Jean Vanier( founder of L’Arche) said, “You can be right. You can be dead right and bring death to all those around you. SOME Traditionalists are so sure they are right that they are offended if any faults in their beliefs or culture are pointed out.

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  5. SnowCherryBlossoms

    Wonderful, wonderful! I wish people would trust Jesus when He said the gates of Hell will not prevail against His Church. I can’t understand why people think He would leave us without a Pope!? I’ve really loved all 3 Popes in my own life time 🙂 God Bless you.

    1. melanie jean juneau

      Good Insight- many people’s negative reactions to Vatican II and Pope Francis, in particular, are fear-based. To quote John Paul II, “BE NOT AFRAID!”

    2. SnowCherryBlossoms

      Yes, I notice this, but I think he is a wonderful Pope. He just approaches issue in a different way.

    3. melanie jean juneau

      agreed- Pope Francis speaks blunt words from the heart and in the Holy Spirit. I met a well-known minister who met with the pope in Rome( the pope is building bridges). This non-Catholic was in awe, calling Pope Francis the holiest man he had ever met

    4. Besides, never underestimate the ability for a Catholic to discover from their love of one particular Pope that they love all the others, too.

      I was rather indifferent to the Pope, period, until Benedict XVI. But it was the way Benedict spoke to me that allowed me to rediscover John Paul II, and then Leo XIII, Pius XII, and Paul VI. It’s what allowed me to ultimately love Pope Francis.

      Any difficulty at first was due to my own hang-ups: I’d just come back to the Church three years before Benedict stepped down. Just as I’d come to love Benedict, the faith, both forms of the Mass, Church’s teaching about the “hard stuff,” and the Church at all, Benedict was leaving. But ultimately, this is about Christ, and His promise that the Holy Spirit guide us.

    5. melanie jean juneau

      You examined your own reactions, rather than simply attack the pope. Many traditionalists simply look for a slip-up and pounce on sensational headlines in the press. The press loves drama, One commentator pointed out that it is only in English-speaking countries where there is so much dissent because of poor translations. Another wonderful article says he is Spanish and does not speak in analogies but idioms which cannot be taken literally.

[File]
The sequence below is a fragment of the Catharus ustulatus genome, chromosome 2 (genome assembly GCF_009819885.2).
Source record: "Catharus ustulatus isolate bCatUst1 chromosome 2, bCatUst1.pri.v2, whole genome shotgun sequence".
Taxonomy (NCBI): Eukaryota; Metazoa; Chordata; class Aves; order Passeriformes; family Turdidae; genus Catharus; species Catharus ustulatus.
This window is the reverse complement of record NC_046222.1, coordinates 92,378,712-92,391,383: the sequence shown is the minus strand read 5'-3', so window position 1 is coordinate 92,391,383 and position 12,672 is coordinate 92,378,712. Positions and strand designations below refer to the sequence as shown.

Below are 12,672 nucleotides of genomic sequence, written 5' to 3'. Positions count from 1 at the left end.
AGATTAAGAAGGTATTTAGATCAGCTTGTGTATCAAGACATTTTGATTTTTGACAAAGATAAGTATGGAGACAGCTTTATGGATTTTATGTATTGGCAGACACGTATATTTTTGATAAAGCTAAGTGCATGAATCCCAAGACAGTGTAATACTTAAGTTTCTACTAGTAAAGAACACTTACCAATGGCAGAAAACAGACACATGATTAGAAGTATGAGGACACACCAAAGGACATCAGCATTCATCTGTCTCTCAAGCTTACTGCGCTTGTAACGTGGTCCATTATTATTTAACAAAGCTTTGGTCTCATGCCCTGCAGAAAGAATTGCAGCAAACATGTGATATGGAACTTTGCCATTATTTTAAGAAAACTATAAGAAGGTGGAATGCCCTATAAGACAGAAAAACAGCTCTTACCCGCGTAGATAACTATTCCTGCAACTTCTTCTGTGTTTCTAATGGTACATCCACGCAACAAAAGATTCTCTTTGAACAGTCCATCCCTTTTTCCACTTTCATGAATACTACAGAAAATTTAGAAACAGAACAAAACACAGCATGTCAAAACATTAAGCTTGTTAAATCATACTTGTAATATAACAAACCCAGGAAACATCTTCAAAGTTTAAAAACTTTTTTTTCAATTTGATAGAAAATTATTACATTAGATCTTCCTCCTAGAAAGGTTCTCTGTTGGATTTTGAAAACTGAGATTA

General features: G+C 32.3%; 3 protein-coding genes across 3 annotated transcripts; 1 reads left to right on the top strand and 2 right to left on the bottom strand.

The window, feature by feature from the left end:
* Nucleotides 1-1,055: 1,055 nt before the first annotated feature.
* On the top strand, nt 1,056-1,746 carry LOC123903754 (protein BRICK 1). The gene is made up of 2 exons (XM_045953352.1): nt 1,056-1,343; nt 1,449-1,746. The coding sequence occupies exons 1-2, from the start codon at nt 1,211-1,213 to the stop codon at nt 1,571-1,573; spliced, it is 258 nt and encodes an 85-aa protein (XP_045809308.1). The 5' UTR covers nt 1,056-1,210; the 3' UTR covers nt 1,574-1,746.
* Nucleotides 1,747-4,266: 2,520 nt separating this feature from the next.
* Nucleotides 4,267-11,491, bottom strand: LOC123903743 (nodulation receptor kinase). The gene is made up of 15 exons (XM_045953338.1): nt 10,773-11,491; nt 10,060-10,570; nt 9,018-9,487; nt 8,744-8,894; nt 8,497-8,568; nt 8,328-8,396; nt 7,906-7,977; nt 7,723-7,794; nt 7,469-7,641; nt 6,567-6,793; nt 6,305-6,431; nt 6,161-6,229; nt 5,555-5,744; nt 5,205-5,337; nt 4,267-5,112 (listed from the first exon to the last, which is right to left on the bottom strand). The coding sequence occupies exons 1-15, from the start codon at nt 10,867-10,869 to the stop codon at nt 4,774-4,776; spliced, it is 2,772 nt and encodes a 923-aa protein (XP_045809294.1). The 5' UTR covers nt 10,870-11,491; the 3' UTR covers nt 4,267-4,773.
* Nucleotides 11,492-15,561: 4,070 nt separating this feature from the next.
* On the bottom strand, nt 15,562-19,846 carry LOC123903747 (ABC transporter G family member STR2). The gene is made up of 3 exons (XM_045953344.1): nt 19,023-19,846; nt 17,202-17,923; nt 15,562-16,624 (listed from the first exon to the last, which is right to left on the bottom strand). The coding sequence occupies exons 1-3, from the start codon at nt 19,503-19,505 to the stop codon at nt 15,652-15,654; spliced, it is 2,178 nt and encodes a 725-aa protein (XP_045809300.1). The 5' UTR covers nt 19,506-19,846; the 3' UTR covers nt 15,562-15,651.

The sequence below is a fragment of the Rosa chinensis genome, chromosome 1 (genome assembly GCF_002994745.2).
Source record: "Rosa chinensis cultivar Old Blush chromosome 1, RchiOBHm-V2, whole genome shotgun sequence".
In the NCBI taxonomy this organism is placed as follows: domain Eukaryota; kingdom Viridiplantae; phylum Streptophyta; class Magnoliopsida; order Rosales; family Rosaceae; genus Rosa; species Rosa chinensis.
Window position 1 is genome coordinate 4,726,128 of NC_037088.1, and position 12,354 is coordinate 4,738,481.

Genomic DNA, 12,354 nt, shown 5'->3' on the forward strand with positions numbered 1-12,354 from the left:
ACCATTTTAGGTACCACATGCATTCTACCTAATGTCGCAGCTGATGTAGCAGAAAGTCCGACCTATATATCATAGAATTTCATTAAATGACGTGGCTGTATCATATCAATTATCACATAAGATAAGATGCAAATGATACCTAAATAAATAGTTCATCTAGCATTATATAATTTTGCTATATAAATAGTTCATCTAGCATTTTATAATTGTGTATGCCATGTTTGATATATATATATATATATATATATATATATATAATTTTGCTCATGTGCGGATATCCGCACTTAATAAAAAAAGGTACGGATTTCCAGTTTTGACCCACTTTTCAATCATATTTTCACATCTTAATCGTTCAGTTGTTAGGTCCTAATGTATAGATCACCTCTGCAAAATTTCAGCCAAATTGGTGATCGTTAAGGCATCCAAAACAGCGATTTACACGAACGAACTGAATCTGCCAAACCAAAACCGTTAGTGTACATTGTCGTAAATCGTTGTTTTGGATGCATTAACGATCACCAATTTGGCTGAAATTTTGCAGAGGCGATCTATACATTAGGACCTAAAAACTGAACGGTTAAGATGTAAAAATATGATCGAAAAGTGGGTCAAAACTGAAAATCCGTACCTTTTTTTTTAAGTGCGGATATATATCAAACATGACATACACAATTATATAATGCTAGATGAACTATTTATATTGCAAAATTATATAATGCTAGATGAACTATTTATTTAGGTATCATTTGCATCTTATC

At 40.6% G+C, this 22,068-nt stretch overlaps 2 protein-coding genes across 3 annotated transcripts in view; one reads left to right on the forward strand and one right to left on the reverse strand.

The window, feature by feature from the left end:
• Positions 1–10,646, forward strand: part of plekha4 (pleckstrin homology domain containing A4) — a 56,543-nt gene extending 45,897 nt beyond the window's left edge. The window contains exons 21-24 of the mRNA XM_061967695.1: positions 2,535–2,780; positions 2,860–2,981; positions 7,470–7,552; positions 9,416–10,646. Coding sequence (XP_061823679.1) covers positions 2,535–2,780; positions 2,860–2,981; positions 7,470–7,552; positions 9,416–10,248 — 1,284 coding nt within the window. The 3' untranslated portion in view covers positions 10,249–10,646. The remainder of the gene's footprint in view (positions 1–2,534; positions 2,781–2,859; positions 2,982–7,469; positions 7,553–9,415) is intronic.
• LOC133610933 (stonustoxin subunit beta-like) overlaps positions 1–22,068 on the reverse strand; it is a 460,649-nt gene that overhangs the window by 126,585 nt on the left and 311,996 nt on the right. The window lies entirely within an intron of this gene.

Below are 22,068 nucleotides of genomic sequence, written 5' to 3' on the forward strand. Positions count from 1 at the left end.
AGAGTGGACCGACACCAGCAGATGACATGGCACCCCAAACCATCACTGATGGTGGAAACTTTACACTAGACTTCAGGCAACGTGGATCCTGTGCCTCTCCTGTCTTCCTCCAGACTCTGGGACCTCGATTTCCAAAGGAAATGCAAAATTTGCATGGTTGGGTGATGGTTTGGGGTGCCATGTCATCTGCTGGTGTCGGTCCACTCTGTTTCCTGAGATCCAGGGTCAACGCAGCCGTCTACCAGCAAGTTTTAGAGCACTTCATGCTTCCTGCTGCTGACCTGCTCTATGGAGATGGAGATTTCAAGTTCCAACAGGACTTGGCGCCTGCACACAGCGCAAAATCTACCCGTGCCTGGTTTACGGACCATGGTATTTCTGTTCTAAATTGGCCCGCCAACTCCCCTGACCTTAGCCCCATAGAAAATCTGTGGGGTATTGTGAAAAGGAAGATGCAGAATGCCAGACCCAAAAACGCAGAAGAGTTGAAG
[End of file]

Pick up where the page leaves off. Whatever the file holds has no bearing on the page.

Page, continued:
6. I hadn’t heard of that observation– that only in English-speaking countries is there so much dissent, or at least so much noise, due to poor translations. But I’m not surprised. Literal translations from pretty much any Romance language to English don’t work well.

    7. melanie jean juneau

      One article suggested he quick releases are machine translations which are shoddy, Furthermore, he “smells a rat” involved in translations when he looks at who does them- they have been removed from the curia

    8. Perhaps a lot of folks don’t realize that the Pope is not a President, a Prime Minister, or a Monarch, and tend to view the office in wholly secular terms: with the event of a new Pope, they expect “regime change,” and not, well, Papal tag-teaming.

      There is a certain continuity with regard to the charism of the Successor of St. Peter: the Pope always knows Who Jesus Christ is (“Blessed are you, Simon Bar-Jonah, for no flesh and blood could’ve revealed that to you except My Father in Heaven…”). He is the Vicar of Christ, not the People’s Supreme Representative, and every Pope will bring both his considerable gifts as well as his frailty to the office.

    9. SnowCherryBlossoms

      I think you are right, people seem to think of the Church and government politics as all the same thing with the same rules.

    10. Well, someone upon seeing me bless myself asked me whether I was Catholic. When I answered in the affirmative, the person then attempted to speculate on where I was on the political spectrum.

      The answer that I gave at the time was that Catholicism is “more conservative than you think and more liberal than you think depending on the issue,” but now, I’d revise that answer to say that Catholicism doesn’t think in those categories– they’re too narrow! 😉

    11. SnowCherryBlossoms

      It’s hard to put Catholics in a box! I look at the 12 disciples and how completely different they all were…much like us today!

    12. Hey, don’t stop there: look at the Communion of Saints– all radically different, and yet what they all have in common is love of God above all things.

  6. This reminds me of my last two years of parochial school and some of the following in Catholic high
    school. We kiddos, mired in the throes of what had just taken place (Vat 2) could not fathom why
    the good sisters of Notre Dame and St Joseph wore either a smile or frown on their faces. We were
    agog that some of them actually ranted to their class how this would be the downfall of the church.
    Needless to say it went over our pubescent heads whose only focus was either recess or dismissal.

    1. melanie jean juneau

      smiling- This is uch an amusing memory.I can only imagine how upsetting Vatican II was 50 years ago, since it still upsets the Church. ( I have been a Catholic for 40 years)

  7. WOW, you must be called A LOT of names. You speak the truth! Do you still have a good relationship with your blood brothers and sisters, your Pastor and Church family?

    1. melanie jean juneau

      I am on good terms with my family and Church because there is part of me, part of all of us, which resists the Holy Spirit. We are all sinners, in all need of constant redeeming and transforming by God

    2. I am very happy for you, most obedient Catholics who would write an article like this would not be received well by their Parish Priest, etc. I know from experience.

    3. melanie jean juneau

      I am grieved to hear a PARISH priest admit to not supporting Vatican II. I have not actually spoken of the council in depth since my classes, and spiritual direction 40 years ago at the Jesuit College I attended